I live in Washington, and travel around the Pacific Northwest often. It's a beautiful environment, full of huge plains of grass with (virtually) nothing in them.

I was wondering if, in order to help combat climate change, I (and a lot of other people) engaged in "Guerilla Gardening". According to these pages, one tree sucks up ~12 tons of CO2 over its lifetime[1], and 1 ppm is equal to 2B tons[2].

By this logic, in order to go from 400 ppm -> 300 ppm, we would need to plant about 16B trees. While this seems like a very large number, you could have large numbers counteract it (e.g. rally 1M people over 20 years). The problem is where to go about it - this is where guerilla gardening would come in.

What if whenever I saw one of these huge plains, I stopped, jumped out of my car, threw 20 (locally flora appropriate) seeds in the ground, and drove on. Would that work? Would that violate some property/state/federal issue? Would it help?

[1] http://learn.eartheasy.com/2014/01/10-carbon-storing-trees-and-how-to-plant-them/

[2] https://www.skepticalscience.com/print.php?r=45

  • 7
    Those grass plains probably have lots of stuff in them. They are prairie ecosystems, and store lots of carbon in root mass & soil humus. There are probably good reasons why they don't have trees already, such as insufficient ground water, grazing, &c, so dropping a few seeds is not going to do anything much. After all, many tree seeds have mechanisms that enable them to spread for long distances.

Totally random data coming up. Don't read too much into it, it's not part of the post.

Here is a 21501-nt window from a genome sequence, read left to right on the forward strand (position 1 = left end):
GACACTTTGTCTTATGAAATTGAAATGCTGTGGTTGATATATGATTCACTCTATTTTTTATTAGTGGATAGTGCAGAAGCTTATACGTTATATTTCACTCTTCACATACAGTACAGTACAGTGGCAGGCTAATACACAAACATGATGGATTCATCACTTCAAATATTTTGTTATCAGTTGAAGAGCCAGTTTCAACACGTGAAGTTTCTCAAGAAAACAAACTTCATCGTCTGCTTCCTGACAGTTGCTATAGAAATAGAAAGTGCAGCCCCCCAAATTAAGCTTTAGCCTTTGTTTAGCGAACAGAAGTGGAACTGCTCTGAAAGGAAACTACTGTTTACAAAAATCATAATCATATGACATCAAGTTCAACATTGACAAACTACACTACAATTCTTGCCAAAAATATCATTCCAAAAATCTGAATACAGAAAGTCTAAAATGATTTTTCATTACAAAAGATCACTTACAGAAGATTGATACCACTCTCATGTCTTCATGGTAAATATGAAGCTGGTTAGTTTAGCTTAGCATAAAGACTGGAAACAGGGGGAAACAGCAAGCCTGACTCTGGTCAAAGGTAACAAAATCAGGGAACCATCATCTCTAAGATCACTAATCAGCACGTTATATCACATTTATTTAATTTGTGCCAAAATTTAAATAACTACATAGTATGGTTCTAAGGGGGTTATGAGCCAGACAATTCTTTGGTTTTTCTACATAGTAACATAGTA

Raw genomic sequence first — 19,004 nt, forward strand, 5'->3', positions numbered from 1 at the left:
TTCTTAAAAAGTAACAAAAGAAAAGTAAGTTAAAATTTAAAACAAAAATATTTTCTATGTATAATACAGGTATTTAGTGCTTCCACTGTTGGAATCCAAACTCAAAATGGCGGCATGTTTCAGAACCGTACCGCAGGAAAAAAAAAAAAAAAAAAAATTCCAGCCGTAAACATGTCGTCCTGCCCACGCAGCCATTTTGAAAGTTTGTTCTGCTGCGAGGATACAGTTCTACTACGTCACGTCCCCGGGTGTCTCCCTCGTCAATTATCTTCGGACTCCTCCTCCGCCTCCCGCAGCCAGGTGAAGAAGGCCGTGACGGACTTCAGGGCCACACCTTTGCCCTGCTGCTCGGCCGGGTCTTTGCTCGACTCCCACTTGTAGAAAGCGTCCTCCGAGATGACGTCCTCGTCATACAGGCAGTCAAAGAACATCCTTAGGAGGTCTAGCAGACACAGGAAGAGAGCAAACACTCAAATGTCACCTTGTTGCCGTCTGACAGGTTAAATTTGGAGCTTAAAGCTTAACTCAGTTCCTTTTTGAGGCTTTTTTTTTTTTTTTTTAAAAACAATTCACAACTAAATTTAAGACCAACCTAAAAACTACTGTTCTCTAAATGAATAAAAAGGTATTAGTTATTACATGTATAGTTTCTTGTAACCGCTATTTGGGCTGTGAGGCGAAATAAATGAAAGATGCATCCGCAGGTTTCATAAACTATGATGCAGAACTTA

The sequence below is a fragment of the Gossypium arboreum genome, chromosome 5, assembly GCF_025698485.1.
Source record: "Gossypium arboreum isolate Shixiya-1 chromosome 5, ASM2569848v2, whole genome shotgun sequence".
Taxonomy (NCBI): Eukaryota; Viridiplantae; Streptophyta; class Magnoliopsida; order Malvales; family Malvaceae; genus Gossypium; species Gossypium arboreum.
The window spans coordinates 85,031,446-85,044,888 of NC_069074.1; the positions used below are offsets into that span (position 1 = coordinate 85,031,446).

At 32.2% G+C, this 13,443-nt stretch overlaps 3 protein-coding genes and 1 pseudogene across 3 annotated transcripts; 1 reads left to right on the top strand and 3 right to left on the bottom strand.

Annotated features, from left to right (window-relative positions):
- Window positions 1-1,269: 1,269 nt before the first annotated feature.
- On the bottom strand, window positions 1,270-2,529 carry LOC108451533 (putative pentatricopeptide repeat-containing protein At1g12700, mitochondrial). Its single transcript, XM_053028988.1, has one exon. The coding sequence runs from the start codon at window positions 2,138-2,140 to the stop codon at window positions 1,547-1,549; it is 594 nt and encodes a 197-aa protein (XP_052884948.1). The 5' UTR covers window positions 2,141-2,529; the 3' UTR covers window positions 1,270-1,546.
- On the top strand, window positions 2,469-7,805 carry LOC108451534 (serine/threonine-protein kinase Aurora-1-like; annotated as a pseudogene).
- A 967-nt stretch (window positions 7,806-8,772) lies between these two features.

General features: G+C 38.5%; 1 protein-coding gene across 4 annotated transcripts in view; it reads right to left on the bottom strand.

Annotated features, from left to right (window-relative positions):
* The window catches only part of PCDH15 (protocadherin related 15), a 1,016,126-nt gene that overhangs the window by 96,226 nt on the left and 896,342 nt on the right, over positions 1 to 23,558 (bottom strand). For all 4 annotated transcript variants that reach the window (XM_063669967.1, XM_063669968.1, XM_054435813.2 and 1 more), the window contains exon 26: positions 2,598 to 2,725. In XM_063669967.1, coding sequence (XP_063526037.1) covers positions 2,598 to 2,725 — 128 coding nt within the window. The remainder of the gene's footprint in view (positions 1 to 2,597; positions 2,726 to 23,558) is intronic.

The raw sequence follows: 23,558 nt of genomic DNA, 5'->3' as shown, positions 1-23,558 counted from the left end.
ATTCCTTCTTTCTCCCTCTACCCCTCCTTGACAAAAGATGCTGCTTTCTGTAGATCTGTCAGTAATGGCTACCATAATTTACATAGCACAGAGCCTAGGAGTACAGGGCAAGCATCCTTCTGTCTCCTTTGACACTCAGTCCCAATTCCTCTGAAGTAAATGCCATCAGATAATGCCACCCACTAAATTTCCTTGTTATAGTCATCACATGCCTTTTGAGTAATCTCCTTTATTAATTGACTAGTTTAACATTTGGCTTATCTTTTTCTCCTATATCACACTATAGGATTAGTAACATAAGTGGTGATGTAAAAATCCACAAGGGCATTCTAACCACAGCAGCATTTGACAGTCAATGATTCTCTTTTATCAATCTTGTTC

– jamesqf
    Jul 14 '15 at 18:12
  • An interesting separate question would be if (and what kinds) of forest store more carbon than grasslands. Also if there's a biome that reliably sequesters carbon for a longer timespan.
    – mart
    Jul 15 '15 at 12:33

I think you're up against two three at least four separate problems:

  1. The scale: rallying 1M people to plant 16k trees apiece over 20 years is no way a "guerrilla" operation; it's a mass movement. It won't be covert: everyone will know about it, and landowners will probably object more or less strenuously.
  2. The distribution: if you have anywhere near 1M people randomly scattering seeds about, you'll find that there will be piles of seeds near the obvious places (highway rest stops, obvious side roads, etc) and nothing elsewhere. Without coordination, you'll never get the acreage covered.
  3. The planting: as noted by @jamesqf, prairies are prairies not just because they have never seen tree seeds, but because they're stable ecosystems. Without some tending, the trees are unlikely to get started, and even then they may not last.
  4. And, as noted by @jamesqf, disturbing a stable ecosystem that's been capturing carbon for a long time probably isn't a good way to rally against climate change.
  • 1
    I was reminded of this question not too long ago, and I agree with all the points EXCEPT #3. While this is the case for many plains, I think lots and lots of these plains are empty because of settlers who cleared them during the expansion of America in the 18th, 19th & 20th centuries. I'm not saying this undoes the other issues, but, in some ways, it is an opportunity to revisit what is "natural".
    – aronchick
    Mar 25 '20 at 21:07

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